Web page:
In its findings of fact, the Department found that Okauchee is navigable in fact; that the purpose of the structure is to provide "an enclosed swimming pool area . . . and to provide boat mooring and recreational facilities"; "that the floor and the sidewalls of the structure obstruct the free movement of water both vertically and horizontally in the area of the structure"; that "the proposed piers and swimming area interfere with the public's rights to boating, fishing and swimming in Lake Okauchee"; and that, "the project that the applicant proposes would constitute a material obstruction to . . . navigation . . . ." Finally, it stated, "it is not in the public interest to authorize the construction of the proposed structure on Okauchee Lake."

Mr. Kosmatka did not seek judicial review of the order. Sometime between that order and the commencement of this action, the DNR initiated action through the district attorney charging an illegal structure on the bed of the lake. The details of this matter are not clear from the record.

On August 5, 1974 (approximately thirteen months after the DNR order), Mr. and Mrs. Kosmatka commenced the instant declaratory judgment action in Dane County circuit court. They prayed for a judgment "determining *562 that the plaintiffs may properly, without permit, maintain and use the pier described herein, without penalty" and for such other relief deemed appropriate by the court. The complaint stated declaratory relief was requested because DNR threatened to file a criminal complaint seeking the penalty provided in sec. 30.12 (3),[2] unless the "pier" was immediately removed.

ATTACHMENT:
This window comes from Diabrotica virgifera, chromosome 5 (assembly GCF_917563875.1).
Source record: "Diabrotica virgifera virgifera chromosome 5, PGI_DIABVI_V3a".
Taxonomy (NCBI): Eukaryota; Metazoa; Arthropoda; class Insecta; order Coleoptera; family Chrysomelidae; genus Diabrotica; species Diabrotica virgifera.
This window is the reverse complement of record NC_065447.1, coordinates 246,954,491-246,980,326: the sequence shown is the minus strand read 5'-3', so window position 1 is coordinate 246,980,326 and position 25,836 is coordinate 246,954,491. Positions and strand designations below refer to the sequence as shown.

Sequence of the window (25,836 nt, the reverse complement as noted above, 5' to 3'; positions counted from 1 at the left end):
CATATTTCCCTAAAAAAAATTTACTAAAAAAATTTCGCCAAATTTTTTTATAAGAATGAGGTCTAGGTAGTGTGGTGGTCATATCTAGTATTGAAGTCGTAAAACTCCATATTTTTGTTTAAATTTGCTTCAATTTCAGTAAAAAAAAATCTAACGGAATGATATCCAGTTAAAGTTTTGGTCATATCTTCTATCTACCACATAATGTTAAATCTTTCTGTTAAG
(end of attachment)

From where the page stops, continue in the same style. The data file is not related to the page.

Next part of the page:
DNR's answer alleged a criminal citation issued against Richard Kosmatka was pending in the Waukesha County Court with an appearance scheduled for September 17, 1974. This allegation was by way of an affirmative defense that the issues to be tried in the criminal action were identical to the issues in this action and therefore the plaintiffs' instant complaint did not state an action for a declaratory judgment. The plaintiffs' brief states the criminal action was subsequently dismissed. The record before us is silent as to why and when the action was dismissed, but the trial court found that the DNR itself had dismissed the action.

Another affirmative defense was that the Kosmatkas failed to pursue judicial review of the June 29, 1975 DNR order pursuant to Chapter 227 and that such review was the exclusive remedy; therefore the complaint did not state facts sufficient to constitute a cause of action for a declaratory judgment. In addition, the DNR answer denied that the structure was a "pier"; denied the complaint's conclusion that no permit was necessary, and admitted that a DNR warden had warned the plaintiffs he might initiate criminal prosecution under sec. 30.12.